Pronation can change as you become a more experienced runner because the muscles and tendons of your feet and ankles become stronger. When I first began running, I overpronated, then I supinated for a while. When you go to get new shoes, try some different things on. You may find your feet have changed and you’re more comfortable in a different shoe.

The stability of a shoe won’t necessarily impact your ability to run faster either. The issue will be the weight of the shoe. Heavier shoes are going to slow you down. For every 100 g  of shoe weight you can anticipate a 0.8% decrease in speed. The more stability you have in a shoe, the heavier it’s going to be.

The big take away from all this is, the stability of a shoe isn’t going to reduce your injury risk. Go with what is comfortable, but check in every once in a while to make sure your favorite shoe, is still your favorite.

Happy running. Next up is heel to toe drop.

Rising from the Dead

I really must apologize for my serious lack of posting over the last month or so. I had to take my own advice and let one of the juggling balls fall while I kept others in the air. As some of you know, I’m a full-time attorney by day and an ultrarunner by night (and day). I’m also the program director for the Homeless Youth Legal Clinic here in Utah. I sneak in writing when I can (I was hoping to publish another novel this year, but that doesn’t look like it will happen). Oh, and I’m a mom of two amazing sons and now a third little one is coming in May 2018!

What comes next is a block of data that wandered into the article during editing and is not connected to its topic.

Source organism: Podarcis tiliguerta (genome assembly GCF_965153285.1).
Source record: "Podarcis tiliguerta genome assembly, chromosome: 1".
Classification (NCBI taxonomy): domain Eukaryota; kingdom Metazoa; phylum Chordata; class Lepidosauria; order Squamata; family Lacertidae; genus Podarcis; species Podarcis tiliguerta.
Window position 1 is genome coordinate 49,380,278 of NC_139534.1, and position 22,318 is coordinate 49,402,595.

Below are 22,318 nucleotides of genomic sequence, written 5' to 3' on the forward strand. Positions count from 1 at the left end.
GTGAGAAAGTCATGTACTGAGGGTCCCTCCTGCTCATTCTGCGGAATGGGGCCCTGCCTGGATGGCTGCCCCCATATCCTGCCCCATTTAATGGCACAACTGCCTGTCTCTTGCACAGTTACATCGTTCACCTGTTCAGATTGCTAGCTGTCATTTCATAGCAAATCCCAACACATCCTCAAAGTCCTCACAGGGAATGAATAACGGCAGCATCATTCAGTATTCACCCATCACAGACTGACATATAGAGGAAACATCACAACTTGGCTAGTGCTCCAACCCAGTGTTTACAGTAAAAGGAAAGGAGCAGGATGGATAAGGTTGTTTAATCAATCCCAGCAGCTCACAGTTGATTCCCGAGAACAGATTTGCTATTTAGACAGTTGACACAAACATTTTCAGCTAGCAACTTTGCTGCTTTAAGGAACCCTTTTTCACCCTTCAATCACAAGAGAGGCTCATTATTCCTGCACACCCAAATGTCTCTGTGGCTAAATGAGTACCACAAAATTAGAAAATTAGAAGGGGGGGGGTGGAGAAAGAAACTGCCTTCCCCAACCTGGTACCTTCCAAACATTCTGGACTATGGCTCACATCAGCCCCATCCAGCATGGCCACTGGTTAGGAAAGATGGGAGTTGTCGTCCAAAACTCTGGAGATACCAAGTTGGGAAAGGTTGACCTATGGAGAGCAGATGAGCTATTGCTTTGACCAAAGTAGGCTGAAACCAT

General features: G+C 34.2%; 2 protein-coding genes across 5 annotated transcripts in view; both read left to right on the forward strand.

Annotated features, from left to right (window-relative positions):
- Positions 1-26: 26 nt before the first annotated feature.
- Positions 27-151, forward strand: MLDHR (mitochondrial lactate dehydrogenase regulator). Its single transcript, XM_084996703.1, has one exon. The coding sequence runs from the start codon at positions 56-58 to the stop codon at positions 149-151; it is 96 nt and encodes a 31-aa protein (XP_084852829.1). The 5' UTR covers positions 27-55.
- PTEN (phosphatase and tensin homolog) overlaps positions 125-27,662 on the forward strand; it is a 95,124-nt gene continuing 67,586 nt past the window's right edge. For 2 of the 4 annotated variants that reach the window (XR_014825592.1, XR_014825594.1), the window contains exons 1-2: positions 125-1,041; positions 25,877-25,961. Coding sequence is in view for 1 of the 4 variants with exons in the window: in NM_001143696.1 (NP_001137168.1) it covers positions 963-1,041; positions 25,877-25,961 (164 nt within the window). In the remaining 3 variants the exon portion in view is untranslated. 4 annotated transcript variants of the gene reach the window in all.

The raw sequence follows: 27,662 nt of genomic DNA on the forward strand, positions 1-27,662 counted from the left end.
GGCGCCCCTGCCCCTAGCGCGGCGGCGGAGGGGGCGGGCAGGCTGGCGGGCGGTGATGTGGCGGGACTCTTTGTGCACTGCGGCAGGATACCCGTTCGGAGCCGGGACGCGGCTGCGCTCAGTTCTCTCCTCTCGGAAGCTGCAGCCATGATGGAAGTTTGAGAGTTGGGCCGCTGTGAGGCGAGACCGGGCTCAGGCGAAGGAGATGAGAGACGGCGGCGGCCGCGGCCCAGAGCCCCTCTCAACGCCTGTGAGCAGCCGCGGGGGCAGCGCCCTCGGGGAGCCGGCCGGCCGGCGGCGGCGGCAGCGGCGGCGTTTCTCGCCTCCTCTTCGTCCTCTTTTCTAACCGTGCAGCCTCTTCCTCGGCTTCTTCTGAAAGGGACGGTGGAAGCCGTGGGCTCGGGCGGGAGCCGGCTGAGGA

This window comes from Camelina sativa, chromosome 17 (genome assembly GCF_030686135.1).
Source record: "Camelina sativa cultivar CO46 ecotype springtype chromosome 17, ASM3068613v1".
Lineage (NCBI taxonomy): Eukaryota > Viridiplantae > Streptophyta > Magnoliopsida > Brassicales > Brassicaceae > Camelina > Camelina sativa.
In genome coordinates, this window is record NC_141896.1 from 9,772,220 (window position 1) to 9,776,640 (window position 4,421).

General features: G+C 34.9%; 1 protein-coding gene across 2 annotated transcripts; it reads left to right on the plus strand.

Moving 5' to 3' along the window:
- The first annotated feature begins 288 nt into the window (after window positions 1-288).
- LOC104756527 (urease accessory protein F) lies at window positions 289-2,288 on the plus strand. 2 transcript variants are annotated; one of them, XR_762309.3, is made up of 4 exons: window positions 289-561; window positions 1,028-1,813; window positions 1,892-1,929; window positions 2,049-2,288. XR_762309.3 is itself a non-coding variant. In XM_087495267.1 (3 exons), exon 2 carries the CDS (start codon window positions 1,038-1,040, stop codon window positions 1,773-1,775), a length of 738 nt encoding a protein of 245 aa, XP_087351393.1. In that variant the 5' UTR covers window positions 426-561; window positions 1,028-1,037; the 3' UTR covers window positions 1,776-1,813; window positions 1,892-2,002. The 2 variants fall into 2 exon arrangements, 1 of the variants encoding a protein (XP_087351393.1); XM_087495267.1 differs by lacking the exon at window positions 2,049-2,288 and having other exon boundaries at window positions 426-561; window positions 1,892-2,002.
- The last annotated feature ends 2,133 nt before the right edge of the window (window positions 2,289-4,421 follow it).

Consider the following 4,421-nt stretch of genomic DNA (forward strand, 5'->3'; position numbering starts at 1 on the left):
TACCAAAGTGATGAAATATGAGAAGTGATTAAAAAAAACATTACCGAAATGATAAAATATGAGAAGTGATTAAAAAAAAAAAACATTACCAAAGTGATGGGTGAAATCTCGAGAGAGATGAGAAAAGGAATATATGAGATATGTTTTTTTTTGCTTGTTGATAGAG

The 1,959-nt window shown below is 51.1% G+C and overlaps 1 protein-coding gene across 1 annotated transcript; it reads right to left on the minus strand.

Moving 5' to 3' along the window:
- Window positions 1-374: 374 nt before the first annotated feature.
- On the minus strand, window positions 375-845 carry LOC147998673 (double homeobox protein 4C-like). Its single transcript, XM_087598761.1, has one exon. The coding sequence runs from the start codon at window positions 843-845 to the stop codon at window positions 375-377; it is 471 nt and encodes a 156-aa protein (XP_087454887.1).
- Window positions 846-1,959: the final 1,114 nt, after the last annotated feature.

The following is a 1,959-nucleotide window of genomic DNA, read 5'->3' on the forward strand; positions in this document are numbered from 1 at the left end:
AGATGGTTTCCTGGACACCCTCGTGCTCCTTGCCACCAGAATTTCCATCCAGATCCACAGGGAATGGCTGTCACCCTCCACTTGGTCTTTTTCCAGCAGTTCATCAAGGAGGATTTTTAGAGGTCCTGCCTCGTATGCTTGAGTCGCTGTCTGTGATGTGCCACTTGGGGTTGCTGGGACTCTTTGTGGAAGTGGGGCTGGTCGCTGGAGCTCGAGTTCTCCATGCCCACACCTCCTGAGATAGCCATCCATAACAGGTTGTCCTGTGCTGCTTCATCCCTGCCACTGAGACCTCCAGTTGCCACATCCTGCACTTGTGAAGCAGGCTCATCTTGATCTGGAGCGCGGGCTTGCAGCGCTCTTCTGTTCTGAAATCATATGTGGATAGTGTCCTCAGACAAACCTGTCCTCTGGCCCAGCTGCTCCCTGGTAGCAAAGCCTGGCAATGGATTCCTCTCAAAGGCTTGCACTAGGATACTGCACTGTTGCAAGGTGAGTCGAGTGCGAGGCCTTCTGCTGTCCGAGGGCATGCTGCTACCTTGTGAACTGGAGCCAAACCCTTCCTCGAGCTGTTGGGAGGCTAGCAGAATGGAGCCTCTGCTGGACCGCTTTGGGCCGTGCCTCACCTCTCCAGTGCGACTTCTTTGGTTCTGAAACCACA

Needless to say, between being pregnant and everything else, sleep became more necessary than writing my weekly blog posts. But the first trimester is behind us and the energy is supposed to come back soon…zzzzzz

Here is another confession. I chose not to run after I was five weeks pregnant. I’ve been hating on the elliptical and the stair master for the past eight weeks. However, I will be starting back running now that the first trimester is complete.

Running during pregnancy is a personal choice for each mother and child. And subsequent pregnancies can be treated very differently. It is completely possible for a healthy pregnant woman to run throughout her pregnancy. However, running is not a sport a woman should take up during pregnancy. Other, non-impact, activities are totally fine and should be pursued by pregnant women.

Here is why I chose to back off my running during the first trimester. The first trimester is the time with the highest risk of miscarriage. My chances of miscarriage started at 20% and slowly decreased during the first trimester. There is some research out there that says running can increase the chances of miscarriage during the first trimester.